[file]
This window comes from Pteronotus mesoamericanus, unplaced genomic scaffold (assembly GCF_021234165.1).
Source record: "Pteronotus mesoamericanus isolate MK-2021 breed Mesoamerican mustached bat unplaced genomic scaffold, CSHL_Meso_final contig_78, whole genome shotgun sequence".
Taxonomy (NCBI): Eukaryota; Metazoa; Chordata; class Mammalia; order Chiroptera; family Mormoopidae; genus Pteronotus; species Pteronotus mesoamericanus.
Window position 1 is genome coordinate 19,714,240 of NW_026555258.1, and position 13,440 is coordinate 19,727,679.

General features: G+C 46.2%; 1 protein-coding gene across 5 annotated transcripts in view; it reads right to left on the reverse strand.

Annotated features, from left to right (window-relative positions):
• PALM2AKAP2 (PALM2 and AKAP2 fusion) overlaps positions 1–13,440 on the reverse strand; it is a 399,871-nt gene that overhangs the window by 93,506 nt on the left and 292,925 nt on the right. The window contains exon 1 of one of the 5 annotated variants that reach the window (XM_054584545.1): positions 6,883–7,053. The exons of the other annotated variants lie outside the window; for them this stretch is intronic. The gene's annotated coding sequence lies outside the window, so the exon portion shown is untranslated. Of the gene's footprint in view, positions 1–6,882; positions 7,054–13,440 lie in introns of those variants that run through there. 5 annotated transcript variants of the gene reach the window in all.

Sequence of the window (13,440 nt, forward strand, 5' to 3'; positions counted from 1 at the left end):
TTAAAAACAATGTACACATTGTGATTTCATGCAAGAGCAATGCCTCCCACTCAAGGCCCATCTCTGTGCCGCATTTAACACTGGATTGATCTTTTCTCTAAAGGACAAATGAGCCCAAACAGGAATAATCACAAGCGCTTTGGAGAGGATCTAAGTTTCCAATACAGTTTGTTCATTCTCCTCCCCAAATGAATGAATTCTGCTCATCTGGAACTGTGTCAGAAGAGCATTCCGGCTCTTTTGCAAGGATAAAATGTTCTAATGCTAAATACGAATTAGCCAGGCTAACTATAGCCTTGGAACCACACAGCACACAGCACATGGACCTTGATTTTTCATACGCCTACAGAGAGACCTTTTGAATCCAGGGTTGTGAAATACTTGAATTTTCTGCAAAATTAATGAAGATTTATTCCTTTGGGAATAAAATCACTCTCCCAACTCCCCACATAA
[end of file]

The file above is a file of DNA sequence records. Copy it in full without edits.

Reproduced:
This window comes from Pteronotus mesoamericanus, unplaced genomic scaffold (assembly GCF_021234165.1).
Source record: "Pteronotus mesoamericanus isolate MK-2021 breed Mesoamerican mustached bat unplaced genomic scaffold, CSHL_Meso_final contig_78, whole genome shotgun sequence".
Taxonomy (NCBI): Eukaryota; Metazoa; Chordata; class Mammalia; order Chiroptera; family Mormoopidae; genus Pteronotus; species Pteronotus mesoamericanus.
Window position 1 is genome coordinate 19,714,240 of NW_026555258.1, and position 13,440 is coordinate 19,727,679.

General features: G+C 46.2%; 1 protein-coding gene across 5 annotated transcripts in view; it reads right to left on the reverse strand.

Annotated features, from left to right (window-relative positions):
• PALM2AKAP2 (PALM2 and AKAP2 fusion) overlaps positions 1–13,440 on the reverse strand; it is a 399,871-nt gene that overhangs the window by 93,506 nt on the left and 292,925 nt on the right. The window contains exon 1 of one of the 5 annotated variants that reach the window (XM_054584545.1): positions 6,883–7,053. The exons of the other annotated variants lie outside the window; for them this stretch is intronic. The gene's annotated coding sequence lies outside the window, so the exon portion shown is untranslated. Of the gene's footprint in view, positions 1–6,882; positions 7,054–13,440 lie in introns of those variants that run through there. 5 annotated transcript variants of the gene reach the window in all.

Sequence of the window (13,440 nt, forward strand, 5' to 3'; positions counted from 1 at the left end):
TTAAAAACAATGTACACATTGTGATTTCATGCAAGAGCAATGCCTCCCACTCAAGGCCCATCTCTGTGCCGCATTTAACACTGGATTGATCTTTTCTCTAAAGGACAAATGAGCCCAAACAGGAATAATCACAAGCGCTTTGGAGAGGATCTAAGTTTCCAATACAGTTTGTTCATTCTCCTCCCCAAATGAATGAATTCTGCTCATCTGGAACTGTGTCAGAAGAGCATTCCGGCTCTTTTGCAAGGATAAAATGTTCTAATGCTAAATACGAATTAGCCAGGCTAACTATAGCCTTGGAACCACACAGCACACAGCACATGGACCTTGATTTTTCATACGCCTACAGAGAGACCTTTTGAATCCAGGGTTGTGAAATACTTGAATTTTCTGCAAAATTAATGAAGATTTATTCCTTTGGGAATAAAATCACTCTCCCAACTCCCCACATAA